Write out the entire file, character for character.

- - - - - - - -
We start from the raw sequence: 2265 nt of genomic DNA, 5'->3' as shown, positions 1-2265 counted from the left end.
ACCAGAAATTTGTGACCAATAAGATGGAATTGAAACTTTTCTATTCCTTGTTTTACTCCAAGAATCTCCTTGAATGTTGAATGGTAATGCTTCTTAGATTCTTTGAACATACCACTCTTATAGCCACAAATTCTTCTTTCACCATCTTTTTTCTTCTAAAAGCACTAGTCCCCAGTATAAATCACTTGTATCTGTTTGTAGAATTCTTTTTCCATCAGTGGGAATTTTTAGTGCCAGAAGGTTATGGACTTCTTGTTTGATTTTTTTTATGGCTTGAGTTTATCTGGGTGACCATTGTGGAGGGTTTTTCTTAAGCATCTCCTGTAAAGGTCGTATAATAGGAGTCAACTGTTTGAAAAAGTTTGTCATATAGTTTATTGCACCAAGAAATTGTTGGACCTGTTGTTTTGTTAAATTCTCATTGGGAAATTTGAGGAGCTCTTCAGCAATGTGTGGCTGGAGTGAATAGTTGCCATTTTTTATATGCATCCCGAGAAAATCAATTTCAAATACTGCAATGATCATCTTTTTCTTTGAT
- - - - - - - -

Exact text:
We start from the raw sequence: 2265 nt of genomic DNA, 5'->3' as shown, positions 1-2265 counted from the left end.
ACCAGAAATTTGTGACCAATAAGATGGAATTGAAACTTTTCTATTCCTTGTTTTACTCCAAGAATCTCCTTGAATGTTGAATGGTAATGCTTCTTAGATTCTTTGAACATACCACTCTTATAGCCACAAATTCTTCTTTCACCATCTTTTTTCTTCTAAAAGCACTAGTCCCCAGTATAAATCACTTGTATCTGTTTGTAGAATTCTTTTTCCATCAGTGGGAATTTTTAGTGCCAGAAGGTTATGGACTTCTTGTTTGATTTTTTTTATGGCTTGAGTTTATCTGGGTGACCATTGTGGAGGGTTTTTCTTAAGCATCTCCTGTAAAGGTCGTATAATAGGAGTCAACTGTTTGAAAAAGTTTGTCATATAGTTTATTGCACCAAGAAATTGTTGGACCTGTTGTTTTGTTAAATTCTCATTGGGAAATTTGAGGAGCTCTTCAGCAATGTGTGGCTGGAGTGAATAGTTGCCATTTTTTATATGCATCCCGAGAAAATCAATTTCAAATACTGCAATGATCATCTTTTTCTTTGAT